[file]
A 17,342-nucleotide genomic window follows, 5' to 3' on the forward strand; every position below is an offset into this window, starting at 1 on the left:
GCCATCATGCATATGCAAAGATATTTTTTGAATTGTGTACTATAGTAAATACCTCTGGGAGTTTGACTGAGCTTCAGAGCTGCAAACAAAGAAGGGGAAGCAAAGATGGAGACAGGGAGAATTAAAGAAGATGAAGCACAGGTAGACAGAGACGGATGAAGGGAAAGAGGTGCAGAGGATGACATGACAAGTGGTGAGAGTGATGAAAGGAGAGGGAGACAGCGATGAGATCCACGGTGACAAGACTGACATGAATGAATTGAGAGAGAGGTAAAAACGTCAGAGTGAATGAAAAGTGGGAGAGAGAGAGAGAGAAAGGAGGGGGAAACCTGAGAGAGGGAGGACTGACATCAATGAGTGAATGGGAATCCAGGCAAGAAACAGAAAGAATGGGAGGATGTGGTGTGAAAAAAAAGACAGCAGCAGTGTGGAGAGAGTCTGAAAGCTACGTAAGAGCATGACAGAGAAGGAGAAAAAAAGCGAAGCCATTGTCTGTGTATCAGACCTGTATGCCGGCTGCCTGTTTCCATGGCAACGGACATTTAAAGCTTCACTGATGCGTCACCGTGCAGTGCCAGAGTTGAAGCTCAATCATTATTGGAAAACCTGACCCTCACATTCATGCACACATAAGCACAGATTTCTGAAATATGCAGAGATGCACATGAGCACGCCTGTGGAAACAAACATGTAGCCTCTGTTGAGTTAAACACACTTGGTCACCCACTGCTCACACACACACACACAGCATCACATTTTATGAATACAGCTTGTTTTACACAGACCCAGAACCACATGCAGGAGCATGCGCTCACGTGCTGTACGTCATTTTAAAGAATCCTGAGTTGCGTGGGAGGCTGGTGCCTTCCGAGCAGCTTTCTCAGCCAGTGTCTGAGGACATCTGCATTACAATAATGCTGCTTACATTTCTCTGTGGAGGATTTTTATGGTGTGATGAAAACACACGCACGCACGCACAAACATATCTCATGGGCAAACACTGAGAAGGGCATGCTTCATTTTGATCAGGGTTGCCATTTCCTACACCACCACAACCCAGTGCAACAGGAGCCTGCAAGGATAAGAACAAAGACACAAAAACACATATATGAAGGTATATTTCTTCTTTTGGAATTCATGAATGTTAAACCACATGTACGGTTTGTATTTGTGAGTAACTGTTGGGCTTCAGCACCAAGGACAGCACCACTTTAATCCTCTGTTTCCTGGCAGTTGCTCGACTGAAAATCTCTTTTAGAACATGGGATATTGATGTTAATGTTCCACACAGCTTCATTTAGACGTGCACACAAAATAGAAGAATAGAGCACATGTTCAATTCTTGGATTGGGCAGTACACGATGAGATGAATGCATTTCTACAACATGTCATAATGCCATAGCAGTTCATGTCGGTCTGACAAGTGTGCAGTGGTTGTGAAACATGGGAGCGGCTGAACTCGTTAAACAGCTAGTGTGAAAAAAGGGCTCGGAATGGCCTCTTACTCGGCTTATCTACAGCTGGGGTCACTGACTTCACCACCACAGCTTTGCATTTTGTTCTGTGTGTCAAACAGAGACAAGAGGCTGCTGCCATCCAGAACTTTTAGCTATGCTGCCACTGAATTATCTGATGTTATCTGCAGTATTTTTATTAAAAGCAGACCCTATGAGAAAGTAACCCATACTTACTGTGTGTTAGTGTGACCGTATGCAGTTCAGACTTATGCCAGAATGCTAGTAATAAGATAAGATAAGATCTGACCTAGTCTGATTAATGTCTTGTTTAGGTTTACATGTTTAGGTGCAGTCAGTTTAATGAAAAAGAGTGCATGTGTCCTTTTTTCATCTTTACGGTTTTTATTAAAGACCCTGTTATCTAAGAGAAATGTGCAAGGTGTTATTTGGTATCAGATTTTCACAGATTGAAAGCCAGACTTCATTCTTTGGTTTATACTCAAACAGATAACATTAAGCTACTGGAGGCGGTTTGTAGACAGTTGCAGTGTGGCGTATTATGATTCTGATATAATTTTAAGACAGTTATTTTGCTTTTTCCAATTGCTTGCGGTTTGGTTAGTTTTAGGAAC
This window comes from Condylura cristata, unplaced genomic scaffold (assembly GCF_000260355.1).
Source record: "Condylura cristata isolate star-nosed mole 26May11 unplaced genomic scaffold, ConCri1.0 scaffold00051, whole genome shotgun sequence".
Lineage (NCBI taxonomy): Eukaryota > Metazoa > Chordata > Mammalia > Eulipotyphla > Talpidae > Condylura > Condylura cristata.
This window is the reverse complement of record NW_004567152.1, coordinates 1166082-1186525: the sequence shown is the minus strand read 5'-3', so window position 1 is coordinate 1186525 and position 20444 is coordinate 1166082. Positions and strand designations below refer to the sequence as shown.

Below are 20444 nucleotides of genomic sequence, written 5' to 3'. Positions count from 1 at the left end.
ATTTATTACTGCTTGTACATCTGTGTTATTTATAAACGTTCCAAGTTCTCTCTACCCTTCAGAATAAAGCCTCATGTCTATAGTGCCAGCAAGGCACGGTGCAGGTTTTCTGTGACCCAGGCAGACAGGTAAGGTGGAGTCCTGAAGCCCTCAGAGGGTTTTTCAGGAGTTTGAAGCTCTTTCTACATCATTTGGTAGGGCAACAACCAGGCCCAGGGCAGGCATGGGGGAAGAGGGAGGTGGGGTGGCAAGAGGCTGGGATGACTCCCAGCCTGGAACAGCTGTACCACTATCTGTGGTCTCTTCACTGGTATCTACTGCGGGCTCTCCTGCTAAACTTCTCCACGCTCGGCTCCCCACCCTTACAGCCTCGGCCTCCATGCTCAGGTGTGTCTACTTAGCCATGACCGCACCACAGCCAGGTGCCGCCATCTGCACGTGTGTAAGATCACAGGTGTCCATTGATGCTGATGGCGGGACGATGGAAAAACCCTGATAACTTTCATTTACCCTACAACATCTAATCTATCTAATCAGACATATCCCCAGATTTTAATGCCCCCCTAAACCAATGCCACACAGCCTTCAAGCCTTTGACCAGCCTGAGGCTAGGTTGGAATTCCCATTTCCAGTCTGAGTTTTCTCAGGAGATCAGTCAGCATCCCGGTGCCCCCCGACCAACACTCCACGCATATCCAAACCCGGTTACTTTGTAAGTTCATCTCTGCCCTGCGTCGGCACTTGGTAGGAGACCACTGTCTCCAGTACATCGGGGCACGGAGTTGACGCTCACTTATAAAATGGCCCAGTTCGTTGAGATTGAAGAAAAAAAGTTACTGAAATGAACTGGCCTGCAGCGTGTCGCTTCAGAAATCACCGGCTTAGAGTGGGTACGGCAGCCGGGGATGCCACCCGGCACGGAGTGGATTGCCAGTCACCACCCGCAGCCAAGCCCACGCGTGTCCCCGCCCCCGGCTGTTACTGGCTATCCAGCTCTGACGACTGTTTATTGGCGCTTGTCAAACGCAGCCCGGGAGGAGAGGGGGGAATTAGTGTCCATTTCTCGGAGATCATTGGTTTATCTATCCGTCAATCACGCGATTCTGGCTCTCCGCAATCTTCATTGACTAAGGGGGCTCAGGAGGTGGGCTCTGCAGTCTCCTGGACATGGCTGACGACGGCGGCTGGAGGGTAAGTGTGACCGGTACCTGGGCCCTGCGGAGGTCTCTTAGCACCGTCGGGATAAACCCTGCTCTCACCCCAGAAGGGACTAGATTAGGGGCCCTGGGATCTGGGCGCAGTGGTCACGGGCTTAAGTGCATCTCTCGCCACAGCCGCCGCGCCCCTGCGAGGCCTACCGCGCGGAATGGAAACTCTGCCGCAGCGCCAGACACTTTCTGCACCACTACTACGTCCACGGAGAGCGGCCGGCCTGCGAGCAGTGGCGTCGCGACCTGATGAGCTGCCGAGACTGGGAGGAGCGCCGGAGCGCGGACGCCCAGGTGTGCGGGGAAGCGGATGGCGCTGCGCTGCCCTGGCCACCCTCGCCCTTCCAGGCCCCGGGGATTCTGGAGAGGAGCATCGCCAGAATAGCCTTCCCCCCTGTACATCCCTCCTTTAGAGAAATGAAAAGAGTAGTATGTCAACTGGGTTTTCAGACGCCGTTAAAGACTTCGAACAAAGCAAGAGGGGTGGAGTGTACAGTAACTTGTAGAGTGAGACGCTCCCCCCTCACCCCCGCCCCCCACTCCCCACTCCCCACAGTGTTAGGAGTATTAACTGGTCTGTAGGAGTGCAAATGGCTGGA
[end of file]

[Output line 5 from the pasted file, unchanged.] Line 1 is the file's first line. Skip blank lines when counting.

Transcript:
Lineage (NCBI taxonomy): Eukaryota > Metazoa > Chordata > Mammalia > Eulipotyphla > Talpidae > Condylura > Condylura cristata.